Golden fool, p.20
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       Golden Fool, p.20

         Part #2 of Tawny Man series by Robin Hobb

  “Dutiful. ” I spoke his name aloud at the same time I Skilled it. “It’s time to stop now. This is enough for one day, and far too much for the first lesson. ”

  “But . . . I want . . . ” His spoken words were little more than a whisper, but I was pleased he said them aloud.

  “Enough,” I said, and took my hand from his shoulder. He leaned back in his chair with a sigh, rolling his head back. I fought temptations of my own. Could I share strength with him, to help him recover? Could I set walls for him, to protect him until he was better able to navigate the Skill currents? Could I remove the Skill-induced command I had given him not to fight me?

  When I had first been offered the chance to learn to Skill, I had seen it as a double-edged blade. There was great opportunity to learn the magic, but balanced against it was always the danger that Galen the Skillmaster might learn I was Witted and destroy me. I had never approached the Skill as openly and eagerly as Dutiful did. Very soon danger and pain had blunted my curiosity about the royal magic. I had used it with reluctance, drawn to it by its addictive lure yet frightened of how it threatened to consume me. When I had discovered that drinking elfbark tea could deaden me to the Skill’s call, I had not hesitated to use it despite the drug’s evil reputation. Freed from the drug’s numbing effect, my enthusiasm for Skilling had been rekindled by the Prince’s enthusiasm and our access to the Skill scrolls. As much as Dutiful did, I longed to plunge back into that intoxicating current. I steeled my will. I must not let him feel that from me.

  A glance at the climbing sun told me that our time together had nearly gone. Dutiful had recovered much of his color but his hair was flat with sweat.

  “Come, lad, pull yourself together. ”

  “I’m tired. I feel as if I could sleep the rest of the day. ”

  I did not mention my burgeoning pain. “That’s to be expected, but it’s probably not a good idea. I want you to stay awake. Go do something active. Ride, or practice with your blade. Above all, rein your thoughts away from this first lesson. Don’t let the Skill tempt you to come near it again today. Until I’ve taught you to balance focusing on it with resisting it, it’s a dangerous thing for you. The Skill is a useful magic, but it has the power to draw a man as honey draws a bee. Venture there alone, be distracted by it, and you’ll be gone to a place from which no one, not even I, can recall you. Yet here your body must remain, as a great drooling babe that takes no notice of anything. ”

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  I cautioned him repeatedly that he must not try to use the Skill without me, that all his experiments with it must be made in my company. I suppose I lectured overlong on this point, for he finally told me, almost angrily, that he too had been there and knew he was lucky to have returned in one piece.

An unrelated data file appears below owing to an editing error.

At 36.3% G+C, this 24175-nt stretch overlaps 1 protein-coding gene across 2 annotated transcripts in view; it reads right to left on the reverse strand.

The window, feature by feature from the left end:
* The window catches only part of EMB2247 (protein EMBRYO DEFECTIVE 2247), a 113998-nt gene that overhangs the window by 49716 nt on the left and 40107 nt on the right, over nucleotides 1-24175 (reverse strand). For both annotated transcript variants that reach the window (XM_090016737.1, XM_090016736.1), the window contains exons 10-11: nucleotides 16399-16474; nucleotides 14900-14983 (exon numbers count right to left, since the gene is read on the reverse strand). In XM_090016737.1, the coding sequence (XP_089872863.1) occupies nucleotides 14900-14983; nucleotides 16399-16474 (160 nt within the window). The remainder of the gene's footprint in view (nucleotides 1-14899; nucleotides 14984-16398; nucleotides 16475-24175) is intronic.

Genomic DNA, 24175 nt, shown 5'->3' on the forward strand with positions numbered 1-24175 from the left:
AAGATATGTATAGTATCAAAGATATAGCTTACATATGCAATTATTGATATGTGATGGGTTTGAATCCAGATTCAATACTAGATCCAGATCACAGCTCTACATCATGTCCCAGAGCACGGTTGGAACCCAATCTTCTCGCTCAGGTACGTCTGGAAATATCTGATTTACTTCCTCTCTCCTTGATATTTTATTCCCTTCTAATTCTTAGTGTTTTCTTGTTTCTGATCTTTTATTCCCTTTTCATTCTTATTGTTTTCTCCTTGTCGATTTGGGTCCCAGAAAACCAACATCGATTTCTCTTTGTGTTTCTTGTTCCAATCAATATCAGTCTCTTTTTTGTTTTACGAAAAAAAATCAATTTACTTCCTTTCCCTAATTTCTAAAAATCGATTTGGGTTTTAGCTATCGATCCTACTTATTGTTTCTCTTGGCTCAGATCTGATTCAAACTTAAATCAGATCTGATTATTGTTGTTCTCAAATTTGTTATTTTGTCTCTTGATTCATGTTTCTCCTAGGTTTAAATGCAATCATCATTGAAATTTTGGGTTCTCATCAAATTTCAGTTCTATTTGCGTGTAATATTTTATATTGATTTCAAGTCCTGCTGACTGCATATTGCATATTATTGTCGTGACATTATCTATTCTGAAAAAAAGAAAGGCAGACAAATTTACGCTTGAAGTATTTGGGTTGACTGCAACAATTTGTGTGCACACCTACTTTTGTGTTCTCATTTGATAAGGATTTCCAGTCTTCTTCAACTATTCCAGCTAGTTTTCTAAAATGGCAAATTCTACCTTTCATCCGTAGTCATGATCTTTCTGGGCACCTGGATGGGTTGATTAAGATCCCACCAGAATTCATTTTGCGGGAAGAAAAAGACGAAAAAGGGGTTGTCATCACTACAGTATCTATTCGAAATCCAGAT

I told him I was glad he realized that, and on that note we parted. Yet at the door, he lingered, turning back to look at me.

  “What is it?” I asked him when his silence had grown too long.

  He suddenly looked very awkward. “I want to ask you something. ”

  I waited, but had to finally say, “And what did you want to ask me?”

  He bit his lower lip and turned his gaze to the tower window. “About you and Lord Golden,” he said at last. And halted again.

  “What about us?” I asked impatiently. The morning was wearing on, and I had things to do. Such as somehow dampening the headache that now assailed me full force.

  “Do you . . . do you like working for him?”

  I instantly knew that was not the question he wanted to ask. I wondered what was troubling him. Was he jealous of my friendship with the Fool? Did he feel excluded somehow? I made my voice gentle. “He has been my friend for a long time. I told you that before, in the inn on our way home. The roles we play now, master and man, are only for convenience. They afford me an excuse to attend occasions where a man such as myself would not be expected. That’s all. ”

  “Then you don’t truly . . . serve him. ”

  I shrugged a shoulder. “Only when it fits my role, or when it pleases me to do a favor for him. We’ve been friends a long time, Dutiful. There is very little I wouldn’t do for him, or he for me. ”

  The look on his face told me I had not lain to rest whatever was troubling him but I was willing at that point to let it go. I could wait until he found words for whatever it was. He seemed also willing to let it rest, for he turned away from me to the door. But with his hand on the handle, he spoke again, suddenly. His voice was harsh, the words wrung from him against his will. “Civil says that Lord Golden likes boys. ” When I said nothing, he added painfully, “For bedding. ” He kept staring at the door. The back of his neck grew scarlet.

  I suddenly felt very tired. “Dutiful. Look at me, please. ”

  “I’m sorry,” he said as he turned, but he couldn’t quite meet my eyes. “I shouldn’t have asked. ”

  I wished he hadn’t. I wished I hadn’t discovered that the gossip was widespread enough to have reached his ears. Time to lay it to rest. “Dutiful. Lord Golden and I do not bed together. In truth, I have never known the man to bed anyone. His actions toward Civil were a ploy, to provoke Lady Bresinga into asking us to leave her hospitality. That was all. But you cannot, of course, let Civil know that. It remains between you and me. ”

  He drew a deep breath and sighed it out. “I did not want to think it of you. But you seem so close. And Lord Golden is, of course, a Jamaillian, and all know that they care little about such things. ”

  I debated for an instant about telling him the truth of that. I decided there was such a thing as burdening him with too much knowledge. “It would probably be for the best if you didn’t discuss Lord Golden with Civil. If the topic comes up, turn the conversation. Can you do that?”

  He gave me a crooked smile. “I too have been Chade’s student,” he pointed out.

  “I had noticed that you had become cooler toward Lord Golden of late. If that was the reason behind it, well, you create a loss for yourself in not getting to know him better. Once he is your friend, no man can ask for a truer one. ”